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Find the particular solution of a differential equation

  1. Jan 30, 2012 #1
    1. The problem statement, all variables and given/known data

    Find the particular solution of the differential equation dy/dx = (x-4)e^(-2y)

    Satisfying initial condition y(4)=ln(4)

    2. Relevant equations

    N/A

    3. The attempt at a solution

    I separated this into dy/e^(-2y) = (x-4)dx

    I then integrated it to get e^(2y)/2 = x^2/2 - 4x

    I then tried to isolate y and got y= 1/2ln(x^2-8x+C)

    Plugging in the values, I get ln(4)=1/2ln(-16+C)

    What do I do with that 1/2 out in front? If it wasn't a part of the equation, C would equal 20. That is, if I'm correct so far.
     
    Last edited: Jan 30, 2012
  2. jcsd
  3. Jan 30, 2012 #2

    Simon Bridge

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    Put the everything inside the ln - it will make you feel happier.

    [tex]e^{2y} = x^2-8x+c \Rightarrow y=\ln \sqrt{x^2-8x+c}[/tex]... now the initial condition makes sense?
     
  4. Jan 30, 2012 #3

    Dick

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    You add the +C after you integrate. Not at the very end. So you should have gotten e^(2y)/2 = x^2/2 - 4x + C. You can actually solve for C at that step as well. Then isolate y.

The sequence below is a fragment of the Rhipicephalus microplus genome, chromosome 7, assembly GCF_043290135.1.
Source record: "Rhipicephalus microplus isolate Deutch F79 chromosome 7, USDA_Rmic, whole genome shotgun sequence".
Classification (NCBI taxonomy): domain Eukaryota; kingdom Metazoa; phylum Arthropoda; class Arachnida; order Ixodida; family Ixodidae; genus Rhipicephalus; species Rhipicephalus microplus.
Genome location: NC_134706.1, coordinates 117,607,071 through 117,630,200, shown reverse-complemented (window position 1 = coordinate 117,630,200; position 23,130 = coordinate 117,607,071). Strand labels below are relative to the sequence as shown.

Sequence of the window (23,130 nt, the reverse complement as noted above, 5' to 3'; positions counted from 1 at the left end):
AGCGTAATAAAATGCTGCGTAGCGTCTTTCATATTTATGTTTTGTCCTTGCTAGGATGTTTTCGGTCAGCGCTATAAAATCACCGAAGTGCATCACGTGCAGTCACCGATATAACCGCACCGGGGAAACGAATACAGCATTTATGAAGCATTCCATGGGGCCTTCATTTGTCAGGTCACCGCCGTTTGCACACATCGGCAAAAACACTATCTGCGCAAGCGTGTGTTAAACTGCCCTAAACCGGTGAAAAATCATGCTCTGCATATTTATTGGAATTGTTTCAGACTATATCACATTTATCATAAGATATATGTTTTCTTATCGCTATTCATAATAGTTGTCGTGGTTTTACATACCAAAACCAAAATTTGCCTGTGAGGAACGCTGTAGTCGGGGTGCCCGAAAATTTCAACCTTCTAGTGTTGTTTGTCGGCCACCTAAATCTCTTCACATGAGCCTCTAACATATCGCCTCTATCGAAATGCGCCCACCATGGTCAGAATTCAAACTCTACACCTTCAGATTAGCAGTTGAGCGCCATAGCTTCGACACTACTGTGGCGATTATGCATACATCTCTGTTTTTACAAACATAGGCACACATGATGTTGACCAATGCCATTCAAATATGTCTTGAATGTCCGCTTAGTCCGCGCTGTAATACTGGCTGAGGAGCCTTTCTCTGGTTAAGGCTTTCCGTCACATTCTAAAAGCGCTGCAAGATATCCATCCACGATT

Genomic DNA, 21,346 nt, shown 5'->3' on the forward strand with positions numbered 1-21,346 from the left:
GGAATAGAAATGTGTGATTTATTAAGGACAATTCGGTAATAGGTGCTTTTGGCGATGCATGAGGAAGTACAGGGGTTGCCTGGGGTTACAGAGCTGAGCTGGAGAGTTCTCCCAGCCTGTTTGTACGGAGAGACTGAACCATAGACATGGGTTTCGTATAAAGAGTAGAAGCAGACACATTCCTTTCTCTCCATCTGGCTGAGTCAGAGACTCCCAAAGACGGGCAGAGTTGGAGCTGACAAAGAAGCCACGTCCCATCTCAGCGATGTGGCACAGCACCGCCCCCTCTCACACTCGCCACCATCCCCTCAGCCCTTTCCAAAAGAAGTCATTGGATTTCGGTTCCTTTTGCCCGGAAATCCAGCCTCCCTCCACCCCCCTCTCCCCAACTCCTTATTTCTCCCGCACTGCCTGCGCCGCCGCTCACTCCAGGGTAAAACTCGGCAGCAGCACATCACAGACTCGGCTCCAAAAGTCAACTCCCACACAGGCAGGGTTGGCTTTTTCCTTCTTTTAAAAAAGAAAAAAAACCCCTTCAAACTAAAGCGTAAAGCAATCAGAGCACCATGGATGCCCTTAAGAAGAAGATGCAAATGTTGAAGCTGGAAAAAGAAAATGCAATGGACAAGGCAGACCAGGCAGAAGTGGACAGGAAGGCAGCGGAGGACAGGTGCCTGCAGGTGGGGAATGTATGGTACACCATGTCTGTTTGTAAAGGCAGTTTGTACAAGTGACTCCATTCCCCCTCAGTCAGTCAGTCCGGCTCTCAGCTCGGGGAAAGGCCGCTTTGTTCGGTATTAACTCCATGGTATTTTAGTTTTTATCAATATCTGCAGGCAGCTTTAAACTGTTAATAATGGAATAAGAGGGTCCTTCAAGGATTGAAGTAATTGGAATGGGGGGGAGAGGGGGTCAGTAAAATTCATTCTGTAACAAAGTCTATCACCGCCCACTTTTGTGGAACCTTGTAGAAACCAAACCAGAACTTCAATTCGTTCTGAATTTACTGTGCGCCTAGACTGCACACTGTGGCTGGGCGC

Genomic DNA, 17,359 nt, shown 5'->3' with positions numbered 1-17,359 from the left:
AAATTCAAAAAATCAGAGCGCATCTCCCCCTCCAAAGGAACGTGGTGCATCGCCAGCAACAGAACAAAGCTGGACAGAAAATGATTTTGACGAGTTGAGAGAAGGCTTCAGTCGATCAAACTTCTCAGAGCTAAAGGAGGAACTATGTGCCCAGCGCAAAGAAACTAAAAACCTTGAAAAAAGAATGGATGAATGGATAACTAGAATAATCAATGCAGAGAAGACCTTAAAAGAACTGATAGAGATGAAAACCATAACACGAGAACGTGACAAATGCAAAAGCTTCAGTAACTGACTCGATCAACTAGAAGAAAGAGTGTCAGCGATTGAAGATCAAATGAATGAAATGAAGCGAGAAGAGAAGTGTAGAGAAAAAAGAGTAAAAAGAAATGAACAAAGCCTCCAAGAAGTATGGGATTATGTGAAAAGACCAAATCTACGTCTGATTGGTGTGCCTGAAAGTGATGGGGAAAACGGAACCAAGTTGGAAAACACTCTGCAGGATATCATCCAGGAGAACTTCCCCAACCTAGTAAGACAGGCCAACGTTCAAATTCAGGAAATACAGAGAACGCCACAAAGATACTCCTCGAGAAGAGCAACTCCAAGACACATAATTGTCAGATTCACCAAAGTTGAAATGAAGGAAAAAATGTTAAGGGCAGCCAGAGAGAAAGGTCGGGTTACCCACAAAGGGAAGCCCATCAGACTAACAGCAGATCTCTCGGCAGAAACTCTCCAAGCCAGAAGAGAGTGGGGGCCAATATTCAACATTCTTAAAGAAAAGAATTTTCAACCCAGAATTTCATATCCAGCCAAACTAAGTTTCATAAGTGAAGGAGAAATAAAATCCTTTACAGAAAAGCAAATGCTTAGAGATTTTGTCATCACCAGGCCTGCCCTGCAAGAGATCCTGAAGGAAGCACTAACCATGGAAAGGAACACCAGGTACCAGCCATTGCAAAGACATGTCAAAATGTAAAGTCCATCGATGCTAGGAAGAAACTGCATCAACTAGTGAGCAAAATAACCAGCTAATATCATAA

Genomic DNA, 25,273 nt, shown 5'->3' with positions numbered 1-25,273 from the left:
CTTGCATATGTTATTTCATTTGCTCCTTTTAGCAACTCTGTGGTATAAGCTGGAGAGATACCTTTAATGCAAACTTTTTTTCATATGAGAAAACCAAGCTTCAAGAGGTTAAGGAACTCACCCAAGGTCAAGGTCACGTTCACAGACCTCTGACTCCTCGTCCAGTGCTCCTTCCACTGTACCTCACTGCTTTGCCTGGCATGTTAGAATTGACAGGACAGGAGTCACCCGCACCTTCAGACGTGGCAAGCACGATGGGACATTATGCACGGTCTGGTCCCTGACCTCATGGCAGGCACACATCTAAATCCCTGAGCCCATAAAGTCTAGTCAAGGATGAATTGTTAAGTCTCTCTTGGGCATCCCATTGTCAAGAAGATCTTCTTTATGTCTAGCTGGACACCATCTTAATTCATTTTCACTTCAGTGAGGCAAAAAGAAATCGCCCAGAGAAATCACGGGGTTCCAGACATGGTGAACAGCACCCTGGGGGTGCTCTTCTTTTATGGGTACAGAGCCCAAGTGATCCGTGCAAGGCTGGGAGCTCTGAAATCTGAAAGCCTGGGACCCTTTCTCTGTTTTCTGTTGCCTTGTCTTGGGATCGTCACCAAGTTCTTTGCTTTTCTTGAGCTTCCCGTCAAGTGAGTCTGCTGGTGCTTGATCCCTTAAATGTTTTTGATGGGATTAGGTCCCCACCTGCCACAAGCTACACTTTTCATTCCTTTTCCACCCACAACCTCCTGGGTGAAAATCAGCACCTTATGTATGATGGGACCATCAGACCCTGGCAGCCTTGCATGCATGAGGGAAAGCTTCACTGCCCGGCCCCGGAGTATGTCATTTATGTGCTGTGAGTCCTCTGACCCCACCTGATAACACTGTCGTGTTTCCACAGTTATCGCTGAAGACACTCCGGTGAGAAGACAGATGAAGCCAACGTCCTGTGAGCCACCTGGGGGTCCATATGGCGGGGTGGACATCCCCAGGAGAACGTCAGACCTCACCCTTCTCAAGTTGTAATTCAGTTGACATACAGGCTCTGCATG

5. Jan 30, 2012 #4
    Yeah I realized that, but the 1/2 is still throwing me off. I'm sure it's something simple that I've forgotten.
     
  6. Jan 30, 2012 #5

    Simon Bridge

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    [tex]a\ln(x)=ln(x^a)[/tex]
    But solve for c while y is still in the exponential like Dick says also works.
     
  7. Jan 30, 2012 #6

    Dick

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    I'm not sure what's throwing you off. C isn't 20. It's something else. Solve for it!
     
  8. Jan 30, 2012 #7
    I forgot the rule that Simon posted. It makes complete sense now. I will look at it the other way as well. Thank you both!
     
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